My beginnings in Astronomy : fantastic yet frustrating 3

This week-end I had the opportunity to look at the sky at night. I discovered with great joy that the Orion Constellation (left) is right in front of my window at midnight.

By using Stellarium, a great freeware displaying exactly the sky one has in front of him/her, I discovered Sirius, Betelgeuse, the Pleiades star cluster and even Mars.

The further I watch the stars, the more I enjoy astronomy. All this would have been even better if we hadn’t as much light as we now have in cities.

The Orion constellation is one of the most famous and very recognizable with its belt made of three stars. It has many interesting features such as red star Betelgeuse or the Orion Nebula (on the lower part of the belt).

This constellation is also interesting as it enable the star gazer to find Sirius, the Taurus constellation (with the Pleiades star cluster and Aldebaran), but also the Gemini constellation.

With a good telescope, the Orion constellation also reveals the Horsehead nebula, a magnificent object as well as many other (see the Wikipedia article for more details).

For recognizing all those stellar objects, I used Stellarium which is described as follow on its official webpage :

Stellarium is a free open source planetarium for your computer. It shows a realistic sky in 3D, just like what you see with the naked eye, binoculars or a telescope. It is being used in planetarium projectors. Just set your coordinates and go.

During my moment of star gazing, I was able to have a look at Mars which is interesting to look at nowadays. Indeed, our nearest neighbour is every night nearer and nearer as it reaches its perihelion in December 18th.

At this time, the distance between our Planet and Mars will be the shortest possible.

Mars is now visible without any binoculars or telescope and one sees a bright red light when looking at the sky. To know that this light is a planet is simply mesmerizing.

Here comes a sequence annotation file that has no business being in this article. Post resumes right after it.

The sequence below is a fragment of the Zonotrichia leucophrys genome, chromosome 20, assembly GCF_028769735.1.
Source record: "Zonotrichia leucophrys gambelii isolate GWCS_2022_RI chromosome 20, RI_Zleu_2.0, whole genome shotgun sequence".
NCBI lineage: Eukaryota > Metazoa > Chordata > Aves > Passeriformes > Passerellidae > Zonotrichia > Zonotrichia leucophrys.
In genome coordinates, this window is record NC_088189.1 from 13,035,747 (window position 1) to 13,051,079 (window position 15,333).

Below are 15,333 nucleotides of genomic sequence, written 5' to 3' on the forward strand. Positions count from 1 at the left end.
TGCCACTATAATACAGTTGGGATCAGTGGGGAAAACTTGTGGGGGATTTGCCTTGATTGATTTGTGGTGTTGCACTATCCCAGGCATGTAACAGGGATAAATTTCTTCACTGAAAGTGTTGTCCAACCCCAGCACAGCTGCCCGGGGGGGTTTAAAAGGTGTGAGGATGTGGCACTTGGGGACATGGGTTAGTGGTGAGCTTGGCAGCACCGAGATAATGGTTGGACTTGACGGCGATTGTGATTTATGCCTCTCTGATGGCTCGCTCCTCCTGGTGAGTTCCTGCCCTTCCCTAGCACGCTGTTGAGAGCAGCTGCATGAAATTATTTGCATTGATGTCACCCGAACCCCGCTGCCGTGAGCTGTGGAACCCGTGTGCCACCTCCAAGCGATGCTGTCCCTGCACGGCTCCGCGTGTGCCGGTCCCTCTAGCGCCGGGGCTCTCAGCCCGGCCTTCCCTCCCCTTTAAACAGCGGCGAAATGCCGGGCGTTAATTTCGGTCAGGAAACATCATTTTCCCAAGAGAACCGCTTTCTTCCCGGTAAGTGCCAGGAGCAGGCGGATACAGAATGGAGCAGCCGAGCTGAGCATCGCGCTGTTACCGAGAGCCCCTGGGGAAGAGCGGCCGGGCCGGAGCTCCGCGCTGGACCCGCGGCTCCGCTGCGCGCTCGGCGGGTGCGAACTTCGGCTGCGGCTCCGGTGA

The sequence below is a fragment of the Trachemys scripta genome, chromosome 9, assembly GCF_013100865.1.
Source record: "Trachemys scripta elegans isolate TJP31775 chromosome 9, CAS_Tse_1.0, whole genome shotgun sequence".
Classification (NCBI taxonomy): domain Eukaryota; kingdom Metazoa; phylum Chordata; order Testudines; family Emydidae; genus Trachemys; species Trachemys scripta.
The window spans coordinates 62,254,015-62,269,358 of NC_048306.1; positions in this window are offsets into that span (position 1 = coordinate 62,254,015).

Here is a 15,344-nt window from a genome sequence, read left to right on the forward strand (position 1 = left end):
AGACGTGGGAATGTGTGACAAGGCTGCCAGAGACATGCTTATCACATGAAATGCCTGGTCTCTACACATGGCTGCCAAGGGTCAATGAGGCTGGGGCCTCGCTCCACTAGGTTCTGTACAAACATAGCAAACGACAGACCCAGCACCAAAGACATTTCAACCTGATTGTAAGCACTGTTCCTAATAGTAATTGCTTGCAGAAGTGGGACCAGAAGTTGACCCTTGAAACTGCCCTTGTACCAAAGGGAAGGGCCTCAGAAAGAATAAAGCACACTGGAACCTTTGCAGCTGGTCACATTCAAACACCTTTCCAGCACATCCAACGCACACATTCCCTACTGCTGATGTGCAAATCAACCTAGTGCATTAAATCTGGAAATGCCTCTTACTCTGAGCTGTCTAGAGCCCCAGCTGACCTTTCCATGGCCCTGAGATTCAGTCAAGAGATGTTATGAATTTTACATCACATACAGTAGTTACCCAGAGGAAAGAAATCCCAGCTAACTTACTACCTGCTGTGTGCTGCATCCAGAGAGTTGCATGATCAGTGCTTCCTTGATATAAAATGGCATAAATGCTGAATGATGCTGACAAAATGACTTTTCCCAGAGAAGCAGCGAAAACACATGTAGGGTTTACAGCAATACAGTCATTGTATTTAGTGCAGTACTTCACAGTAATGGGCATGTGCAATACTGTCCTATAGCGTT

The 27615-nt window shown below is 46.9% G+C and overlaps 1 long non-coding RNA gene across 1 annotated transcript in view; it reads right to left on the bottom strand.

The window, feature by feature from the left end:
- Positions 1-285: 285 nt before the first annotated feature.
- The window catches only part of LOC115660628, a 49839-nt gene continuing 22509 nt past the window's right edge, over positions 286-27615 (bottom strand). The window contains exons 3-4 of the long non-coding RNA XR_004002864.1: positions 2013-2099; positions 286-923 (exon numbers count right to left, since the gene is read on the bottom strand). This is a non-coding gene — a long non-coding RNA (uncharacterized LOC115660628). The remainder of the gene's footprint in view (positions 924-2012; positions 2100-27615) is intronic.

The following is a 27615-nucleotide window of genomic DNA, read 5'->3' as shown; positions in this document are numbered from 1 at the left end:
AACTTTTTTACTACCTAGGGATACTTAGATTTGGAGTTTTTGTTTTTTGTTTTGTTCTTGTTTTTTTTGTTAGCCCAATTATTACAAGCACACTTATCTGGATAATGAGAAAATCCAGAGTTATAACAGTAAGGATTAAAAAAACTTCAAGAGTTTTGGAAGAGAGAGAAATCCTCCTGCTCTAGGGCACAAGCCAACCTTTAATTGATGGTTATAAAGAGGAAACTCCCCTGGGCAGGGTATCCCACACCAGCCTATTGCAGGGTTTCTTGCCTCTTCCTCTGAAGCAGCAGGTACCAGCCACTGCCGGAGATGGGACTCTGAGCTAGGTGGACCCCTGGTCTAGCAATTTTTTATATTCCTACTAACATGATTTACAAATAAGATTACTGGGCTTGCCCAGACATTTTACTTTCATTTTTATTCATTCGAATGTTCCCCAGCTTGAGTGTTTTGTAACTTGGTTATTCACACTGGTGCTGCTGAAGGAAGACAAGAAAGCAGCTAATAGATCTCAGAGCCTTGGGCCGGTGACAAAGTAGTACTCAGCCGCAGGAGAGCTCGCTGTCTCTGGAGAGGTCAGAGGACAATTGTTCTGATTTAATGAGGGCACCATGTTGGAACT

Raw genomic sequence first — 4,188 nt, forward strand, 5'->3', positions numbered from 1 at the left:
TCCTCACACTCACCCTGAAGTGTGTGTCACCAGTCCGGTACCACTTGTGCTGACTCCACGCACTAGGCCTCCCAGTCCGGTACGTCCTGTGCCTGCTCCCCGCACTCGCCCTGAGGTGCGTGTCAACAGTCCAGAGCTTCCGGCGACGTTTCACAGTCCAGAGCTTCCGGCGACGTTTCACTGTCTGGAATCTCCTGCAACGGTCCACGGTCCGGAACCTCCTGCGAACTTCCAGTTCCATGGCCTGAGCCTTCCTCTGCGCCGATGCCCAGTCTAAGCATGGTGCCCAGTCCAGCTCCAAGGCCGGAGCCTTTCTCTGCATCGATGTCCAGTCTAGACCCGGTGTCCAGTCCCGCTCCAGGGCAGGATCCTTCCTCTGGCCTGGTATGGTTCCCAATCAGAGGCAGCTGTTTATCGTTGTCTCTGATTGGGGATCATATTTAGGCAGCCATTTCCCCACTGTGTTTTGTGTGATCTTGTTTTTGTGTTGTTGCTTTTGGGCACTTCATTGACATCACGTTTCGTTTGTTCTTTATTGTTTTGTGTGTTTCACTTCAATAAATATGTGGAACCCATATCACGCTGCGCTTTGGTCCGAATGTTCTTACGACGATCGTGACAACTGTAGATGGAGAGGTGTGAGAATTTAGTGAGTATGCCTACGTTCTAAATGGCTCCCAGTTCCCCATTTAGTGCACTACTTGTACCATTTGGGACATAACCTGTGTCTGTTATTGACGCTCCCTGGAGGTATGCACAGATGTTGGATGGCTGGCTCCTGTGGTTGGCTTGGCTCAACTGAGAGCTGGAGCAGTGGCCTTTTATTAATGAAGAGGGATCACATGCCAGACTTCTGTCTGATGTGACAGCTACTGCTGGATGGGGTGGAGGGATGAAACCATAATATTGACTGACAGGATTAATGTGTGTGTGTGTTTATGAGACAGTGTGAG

I soon will try to look at it through my binoculars and hope to be able to see various details.

Last winter when I begun interesting myself to astronomy, I had my first look at the Pleiades star cluster (pictured below) as it is easy to see and recognize it.

With my naked eyes I could distinguish a blur of light. With my binoculars I could see the six stars biggest stars and this without having to wait for my eyes to accommodate to the lack of light.

Last month, when our Moon was at its nearest, I had a look at it through my binoculars and was impressed to have a glimpse at the seas and craters. A very interesting sight.

As you understood from reading this article I am very enthusiastic at star gazing.

However, I am quite frustrated as without all those lights as we have here at night, I would be able to contemplate more of them and recognize Castor and Pollux or the Taurus Constellation without too much attention.

To conclude this article, I believe that as I want to learn out more on Astronomy, I will take a membership of the French Association of Astronomy (AFA) and also go through the various stars program from the AFA (more details here in French).

Edit : funnily enough, the Astronomy Picture of the Day (APOD) from the NASA is featuring a great picture of the Pleaides… Enjoy !

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